Up And Coming
Got a widget but aren't sure where to export it? Aside from finding out which foreign countries tend to buy your type of widgets, you might also want to factor today's hottest global markets into your decision. The Department of Commerce has labeled these markets BEMs--or Big Emerging Markets.
Last month, we told you why the Chinese Economic Area (including China, Hong Kong and Taiwan), India, the Association of Southeast Asian Nations (ASEAN), and South Korea are hot spots for U.S. companies to target their exports to. Here are the other six--and why you should consider doing business in these ripe markets.
Forget the fact that Argentina is the richest country in South America. Forget that imports increased 400 percent from 1990 to 1993. And forget that Argentina is a world leader in privatization. What's really important is that U.S. exports to this South American country grew from $1.2 billion in 1990 to $4.1 billion in 1995--a trend that bodes well for entrepreneurs who want to break into this primed-and-ready market.
A variety of U.S. businesses are eyeing Argentina as a lucrative export destination. These include companies specializing in telecommunications equipment, oil and gas field machinery, construction and building materials, and electric power generation and transmission equipment.
After Canada and Mexico, Brazil is the third largest market in the Western Hemisphere for U.S. exports. In 1995, U.S. exports to Brazil totaled $11.4 billion. The country recently took steps to make exporting there easier--most notably, by lowering import duties on more than 5,500 items in 1994 and implementing an economic stabilization plan, which included the introduction of a new currency. Inflation dropped as a result.
All this has opened the Brazilian market to U.S. firms. Particularly hot are companies that deal in computers and peripherals, computer software, plastic materials and resins, telecommunications, and electrical power systems.
It's not just Mexico's proximity that makes it such an ideal export destination for U.S. companies--although this helps. Mexico is the 11th largest market in the world and the third largest export market for the United States, thanks to NAFTA.
"Despite the economic problems in Mexico, our exports to Mexico have increased from pre-NAFTA days," says Jim Desler, director of public affairs for the Commerce Department's International Trade Administration. Since the implementation of NAFTA in January 1994, U.S. exports to Mexico have increased--from 1993 to 1996, they grew by 26 percent, from $42 billion to $53 billion.
Among other things, NAFTA eliminated nontariff barriers, including almost all import license requirements, making it easier for U.S. companies to win Mexican government contracts. This also allows the United States to provide more services to Mexico, most notably transportation, financial, telecommunications and engineering services. NAFTA also protects the intellectual property rights of U.S. companies in Mexico--good news for U.S. entrepreneurs.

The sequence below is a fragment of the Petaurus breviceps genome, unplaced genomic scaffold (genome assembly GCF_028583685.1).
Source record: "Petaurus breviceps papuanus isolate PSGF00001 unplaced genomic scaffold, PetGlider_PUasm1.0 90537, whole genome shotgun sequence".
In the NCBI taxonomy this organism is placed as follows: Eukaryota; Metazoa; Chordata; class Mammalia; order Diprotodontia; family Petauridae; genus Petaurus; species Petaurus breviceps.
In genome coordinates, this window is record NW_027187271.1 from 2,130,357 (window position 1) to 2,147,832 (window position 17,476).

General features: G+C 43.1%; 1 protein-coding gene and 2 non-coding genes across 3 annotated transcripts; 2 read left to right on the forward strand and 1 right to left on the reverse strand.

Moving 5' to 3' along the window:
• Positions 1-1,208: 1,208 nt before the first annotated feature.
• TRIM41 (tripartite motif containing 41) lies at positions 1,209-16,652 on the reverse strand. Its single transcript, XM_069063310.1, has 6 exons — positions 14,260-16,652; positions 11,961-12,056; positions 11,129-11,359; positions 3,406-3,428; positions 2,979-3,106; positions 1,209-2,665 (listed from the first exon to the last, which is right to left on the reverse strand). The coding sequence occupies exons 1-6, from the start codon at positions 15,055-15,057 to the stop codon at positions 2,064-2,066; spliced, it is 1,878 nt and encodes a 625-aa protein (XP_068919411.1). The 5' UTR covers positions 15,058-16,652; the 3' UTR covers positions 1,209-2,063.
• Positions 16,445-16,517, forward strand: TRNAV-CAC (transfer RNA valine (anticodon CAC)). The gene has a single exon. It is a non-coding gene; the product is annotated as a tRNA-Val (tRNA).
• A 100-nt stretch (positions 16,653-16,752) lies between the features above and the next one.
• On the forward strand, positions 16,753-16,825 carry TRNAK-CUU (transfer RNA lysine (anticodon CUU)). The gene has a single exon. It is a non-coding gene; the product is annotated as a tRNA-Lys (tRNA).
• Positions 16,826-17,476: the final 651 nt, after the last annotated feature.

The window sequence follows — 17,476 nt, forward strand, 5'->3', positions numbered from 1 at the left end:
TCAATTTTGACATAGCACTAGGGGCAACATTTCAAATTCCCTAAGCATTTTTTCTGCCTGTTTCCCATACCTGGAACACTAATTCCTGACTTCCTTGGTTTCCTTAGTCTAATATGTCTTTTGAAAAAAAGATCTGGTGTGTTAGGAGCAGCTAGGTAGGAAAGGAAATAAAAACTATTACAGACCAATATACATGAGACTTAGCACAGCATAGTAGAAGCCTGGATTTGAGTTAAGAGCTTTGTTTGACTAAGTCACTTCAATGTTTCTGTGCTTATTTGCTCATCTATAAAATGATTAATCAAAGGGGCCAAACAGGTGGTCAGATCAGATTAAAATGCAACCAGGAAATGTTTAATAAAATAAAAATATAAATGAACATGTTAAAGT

Mexico's need for infrastructure services can't be overemphasized: The Mexican government plans to invest $35 billion in infrastructure over the next decade. And almost all of Mexico's materials are imported from the United States. Other hot industries are transportation and financial, information and environmental services.
There are a lot of good reasons to export to Poland: It's the fastest-growing economy in Europe, total imports increased from $8 billion in 1990 to $19 billion in 1993, and the government is committed to continuing market reform, providing the legal, political and economic infrastructure for a thriving market economy.
What do they want in Poland? The most profitable areas for U.S. entrepreneurs include household consumer goods, computers and peripherals, and telecommunications and medical equipment.
The three magic words in exporting to Turkey are "private health insurance." As this trend rises to fever pitch in Turkey, health-care technology is becoming one of the most sought-after export products. In 1993 alone, Turkey imported $50 million worth of medical equipment from the United States.
Turkey is also looking for companies to help with infrastructure projects, industrial chemicals, telecommunications services and electrical power systems, to name a few.
"Largely due to political reasons and historic events,
South Africa is now taking a prominent role in terms of emerging
markets," says Desler, "because of its vast natural
resources." The gateway to the Southern African region, this
country boasts a gross domestic product (GDP) nearly three times
that of Egypt, its nearest competitor on the continent. Especially
important is manufacturing, which comprises
26 percent of South Africa's GDP.
South Africa has well-developed transportation and communications systems, which help distribute imported goods to the country's major urban centers. Among South Africa's most-wanted products are industrial chemicals, aircraft parts, and drugs and pharmaceuticals. Franchising is booming here as well.
International Trade Administration, Department of Commerce, (202) 482-3808, fax: (202) 482-5819.